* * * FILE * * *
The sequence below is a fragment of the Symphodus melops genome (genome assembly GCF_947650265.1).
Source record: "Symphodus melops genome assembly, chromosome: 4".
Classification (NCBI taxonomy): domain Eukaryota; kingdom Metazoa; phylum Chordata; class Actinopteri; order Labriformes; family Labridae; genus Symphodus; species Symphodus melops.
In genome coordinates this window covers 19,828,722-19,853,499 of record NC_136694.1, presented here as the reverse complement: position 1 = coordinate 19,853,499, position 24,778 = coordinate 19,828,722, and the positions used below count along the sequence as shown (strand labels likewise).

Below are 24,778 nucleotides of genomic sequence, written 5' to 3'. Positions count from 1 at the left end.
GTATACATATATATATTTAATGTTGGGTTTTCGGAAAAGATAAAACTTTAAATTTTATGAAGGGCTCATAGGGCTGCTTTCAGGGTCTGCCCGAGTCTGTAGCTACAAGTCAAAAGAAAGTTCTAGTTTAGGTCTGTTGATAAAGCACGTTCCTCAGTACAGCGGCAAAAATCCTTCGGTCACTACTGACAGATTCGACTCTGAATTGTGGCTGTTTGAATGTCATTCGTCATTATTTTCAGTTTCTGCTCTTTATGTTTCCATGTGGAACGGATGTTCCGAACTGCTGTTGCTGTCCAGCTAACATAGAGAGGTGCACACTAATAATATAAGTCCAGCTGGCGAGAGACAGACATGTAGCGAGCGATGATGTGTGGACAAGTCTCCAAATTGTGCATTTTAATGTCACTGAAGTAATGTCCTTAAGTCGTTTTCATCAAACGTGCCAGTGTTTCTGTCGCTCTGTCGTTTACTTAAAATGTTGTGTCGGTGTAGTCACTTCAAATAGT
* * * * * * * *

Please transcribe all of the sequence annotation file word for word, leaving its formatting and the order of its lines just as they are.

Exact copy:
The sequence below is a fragment of the Symphodus melops genome (genome assembly GCF_947650265.1).
Source record: "Symphodus melops genome assembly, chromosome: 4".
Classification (NCBI taxonomy): domain Eukaryota; kingdom Metazoa; phylum Chordata; class Actinopteri; order Labriformes; family Labridae; genus Symphodus; species Symphodus melops.
In genome coordinates this window covers 19,828,722-19,853,499 of record NC_136694.1, presented here as the reverse complement: position 1 = coordinate 19,853,499, position 24,778 = coordinate 19,828,722, and the positions used below count along the sequence as shown (strand labels likewise).

Below are 24,778 nucleotides of genomic sequence, written 5' to 3'. Positions count from 1 at the left end.
GTATACATATATATATTTAATGTTGGGTTTTCGGAAAAGATAAAACTTTAAATTTTATGAAGGGCTCATAGGGCTGCTTTCAGGGTCTGCCCGAGTCTGTAGCTACAAGTCAAAAGAAAGTTCTAGTTTAGGTCTGTTGATAAAGCACGTTCCTCAGTACAGCGGCAAAAATCCTTCGGTCACTACTGACAGATTCGACTCTGAATTGTGGCTGTTTGAATGTCATTCGTCATTATTTTCAGTTTCTGCTCTTTATGTTTCCATGTGGAACGGATGTTCCGAACTGCTGTTGCTGTCCAGCTAACATAGAGAGGTGCACACTAATAATATAAGTCCAGCTGGCGAGAGACAGACATGTAGCGAGCGATGATGTGTGGACAAGTCTCCAAATTGTGCATTTTAATGTCACTGAAGTAATGTCCTTAAGTCGTTTTCATCAAACGTGCCAGTGTTTCTGTCGCTCTGTCGTTTACTTAAAATGTTGTGTCGGTGTAGTCACTTCAAATAGT